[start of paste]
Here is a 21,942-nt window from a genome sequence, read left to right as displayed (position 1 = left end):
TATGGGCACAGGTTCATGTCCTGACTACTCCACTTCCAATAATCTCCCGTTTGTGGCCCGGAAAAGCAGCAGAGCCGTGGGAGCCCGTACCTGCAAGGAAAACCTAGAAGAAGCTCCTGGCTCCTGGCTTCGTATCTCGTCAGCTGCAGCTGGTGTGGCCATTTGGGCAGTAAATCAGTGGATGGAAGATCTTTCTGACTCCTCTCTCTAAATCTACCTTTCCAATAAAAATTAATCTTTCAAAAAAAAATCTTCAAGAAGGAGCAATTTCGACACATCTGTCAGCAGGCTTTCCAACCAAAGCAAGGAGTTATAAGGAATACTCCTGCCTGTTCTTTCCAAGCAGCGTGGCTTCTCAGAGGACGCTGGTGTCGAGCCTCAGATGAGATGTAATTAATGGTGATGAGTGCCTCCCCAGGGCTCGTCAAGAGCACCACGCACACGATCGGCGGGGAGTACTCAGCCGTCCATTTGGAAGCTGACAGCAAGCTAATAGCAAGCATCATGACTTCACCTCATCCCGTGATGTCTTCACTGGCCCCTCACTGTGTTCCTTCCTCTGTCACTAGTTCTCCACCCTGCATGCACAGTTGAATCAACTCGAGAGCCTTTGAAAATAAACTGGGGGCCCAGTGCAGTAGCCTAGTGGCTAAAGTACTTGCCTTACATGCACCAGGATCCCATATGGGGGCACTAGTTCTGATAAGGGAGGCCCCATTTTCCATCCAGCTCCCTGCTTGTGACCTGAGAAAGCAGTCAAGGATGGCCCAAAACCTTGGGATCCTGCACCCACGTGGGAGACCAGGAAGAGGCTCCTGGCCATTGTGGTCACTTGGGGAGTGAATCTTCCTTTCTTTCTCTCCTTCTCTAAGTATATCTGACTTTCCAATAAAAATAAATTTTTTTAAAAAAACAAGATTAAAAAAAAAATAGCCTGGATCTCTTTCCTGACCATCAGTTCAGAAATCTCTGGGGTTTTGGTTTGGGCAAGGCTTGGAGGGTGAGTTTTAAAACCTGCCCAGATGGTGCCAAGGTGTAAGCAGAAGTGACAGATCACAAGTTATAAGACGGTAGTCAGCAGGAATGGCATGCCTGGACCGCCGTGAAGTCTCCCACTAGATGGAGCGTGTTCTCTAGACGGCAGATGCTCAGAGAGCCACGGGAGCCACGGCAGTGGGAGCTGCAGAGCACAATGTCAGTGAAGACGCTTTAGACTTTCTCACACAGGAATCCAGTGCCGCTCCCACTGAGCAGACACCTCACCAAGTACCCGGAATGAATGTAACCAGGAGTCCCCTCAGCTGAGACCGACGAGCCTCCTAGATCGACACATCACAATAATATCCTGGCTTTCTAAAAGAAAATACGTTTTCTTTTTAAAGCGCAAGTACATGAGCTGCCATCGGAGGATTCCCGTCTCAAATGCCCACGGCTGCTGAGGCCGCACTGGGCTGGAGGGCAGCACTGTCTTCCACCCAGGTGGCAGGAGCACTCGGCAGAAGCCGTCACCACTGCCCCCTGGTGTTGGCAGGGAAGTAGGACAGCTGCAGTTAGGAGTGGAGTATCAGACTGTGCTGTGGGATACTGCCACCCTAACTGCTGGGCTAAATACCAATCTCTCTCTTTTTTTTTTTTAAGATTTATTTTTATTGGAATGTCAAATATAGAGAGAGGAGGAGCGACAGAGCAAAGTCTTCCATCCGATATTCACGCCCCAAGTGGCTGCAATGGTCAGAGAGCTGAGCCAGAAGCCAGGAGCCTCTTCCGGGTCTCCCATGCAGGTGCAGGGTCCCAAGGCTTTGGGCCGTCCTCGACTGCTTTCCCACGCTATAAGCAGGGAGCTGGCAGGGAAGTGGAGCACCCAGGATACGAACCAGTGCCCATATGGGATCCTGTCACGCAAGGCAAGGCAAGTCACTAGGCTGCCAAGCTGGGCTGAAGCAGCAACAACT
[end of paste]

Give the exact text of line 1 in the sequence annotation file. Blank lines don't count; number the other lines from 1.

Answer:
Here is a 21,942-nt window from a genome sequence, read left to right as displayed (position 1 = left end):